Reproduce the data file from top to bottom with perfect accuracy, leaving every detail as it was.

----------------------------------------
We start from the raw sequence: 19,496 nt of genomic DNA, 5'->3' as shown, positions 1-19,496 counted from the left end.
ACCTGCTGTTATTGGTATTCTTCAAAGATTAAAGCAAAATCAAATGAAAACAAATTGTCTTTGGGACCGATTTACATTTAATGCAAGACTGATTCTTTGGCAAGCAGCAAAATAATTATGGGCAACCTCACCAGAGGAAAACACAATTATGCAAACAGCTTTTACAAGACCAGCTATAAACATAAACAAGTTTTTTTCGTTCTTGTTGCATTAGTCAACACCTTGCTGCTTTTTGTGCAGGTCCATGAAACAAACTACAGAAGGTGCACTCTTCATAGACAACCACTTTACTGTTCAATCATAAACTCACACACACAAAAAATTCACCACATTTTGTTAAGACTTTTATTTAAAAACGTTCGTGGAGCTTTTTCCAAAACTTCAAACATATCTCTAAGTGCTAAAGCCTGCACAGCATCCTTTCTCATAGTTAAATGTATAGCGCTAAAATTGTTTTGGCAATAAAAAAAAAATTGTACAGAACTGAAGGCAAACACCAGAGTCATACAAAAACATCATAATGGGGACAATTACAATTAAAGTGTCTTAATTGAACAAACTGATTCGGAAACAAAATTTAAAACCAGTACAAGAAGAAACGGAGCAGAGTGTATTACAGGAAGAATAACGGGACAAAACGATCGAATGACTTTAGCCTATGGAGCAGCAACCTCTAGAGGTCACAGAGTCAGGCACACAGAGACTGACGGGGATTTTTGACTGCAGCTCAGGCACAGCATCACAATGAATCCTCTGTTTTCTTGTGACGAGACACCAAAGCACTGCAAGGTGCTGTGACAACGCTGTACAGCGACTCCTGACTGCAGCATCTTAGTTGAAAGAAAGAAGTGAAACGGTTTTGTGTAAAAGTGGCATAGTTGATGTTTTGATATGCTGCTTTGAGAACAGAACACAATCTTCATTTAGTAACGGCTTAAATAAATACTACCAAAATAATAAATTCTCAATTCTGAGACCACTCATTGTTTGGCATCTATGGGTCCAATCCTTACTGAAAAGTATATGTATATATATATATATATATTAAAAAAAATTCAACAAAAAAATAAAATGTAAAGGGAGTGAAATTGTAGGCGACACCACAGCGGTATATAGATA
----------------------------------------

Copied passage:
We start from the raw sequence: 19,496 nt of genomic DNA, 5'->3' as shown, positions 1-19,496 counted from the left end.
ACCTGCTGTTATTGGTATTCTTCAAAGATTAAAGCAAAATCAAATGAAAACAAATTGTCTTTGGGACCGATTTACATTTAATGCAAGACTGATTCTTTGGCAAGCAGCAAAATAATTATGGGCAACCTCACCAGAGGAAAACACAATTATGCAAACAGCTTTTACAAGACCAGCTATAAACATAAACAAGTTTTTTTCGTTCTTGTTGCATTAGTCAACACCTTGCTGCTTTTTGTGCAGGTCCATGAAACAAACTACAGAAGGTGCACTCTTCATAGACAACCACTTTACTGTTCAATCATAAACTCACACACACAAAAAATTCACCACATTTTGTTAAGACTTTTATTTAAAAACGTTCGTGGAGCTTTTTCCAAAACTTCAAACATATCTCTAAGTGCTAAAGCCTGCACAGCATCCTTTCTCATAGTTAAATGTATAGCGCTAAAATTGTTTTGGCAATAAAAAAAAAATTGTACAGAACTGAAGGCAAACACCAGAGTCATACAAAAACATCATAATGGGGACAATTACAATTAAAGTGTCTTAATTGAACAAACTGATTCGGAAACAAAATTTAAAACCAGTACAAGAAGAAACGGAGCAGAGTGTATTACAGGAAGAATAACGGGACAAAACGATCGAATGACTTTAGCCTATGGAGCAGCAACCTCTAGAGGTCACAGAGTCAGGCACACAGAGACTGACGGGGATTTTTGACTGCAGCTCAGGCACAGCATCACAATGAATCCTCTGTTTTCTTGTGACGAGACACCAAAGCACTGCAAGGTGCTGTGACAACGCTGTACAGCGACTCCTGACTGCAGCATCTTAGTTGAAAGAAAGAAGTGAAACGGTTTTGTGTAAAAGTGGCATAGTTGATGTTTTGATATGCTGCTTTGAGAACAGAACACAATCTTCATTTAGTAACGGCTTAAATAAATACTACCAAAATAATAAATTCTCAATTCTGAGACCACTCATTGTTTGGCATCTATGGGTCCAATCCTTACTGAAAAGTATATGTATATATATATATATATATTAAAAAAAATTCAACAAAAAAATAAAATGTAAAGGGAGTGAAATTGTAGGCGACACCACAGCGGTATATAGATA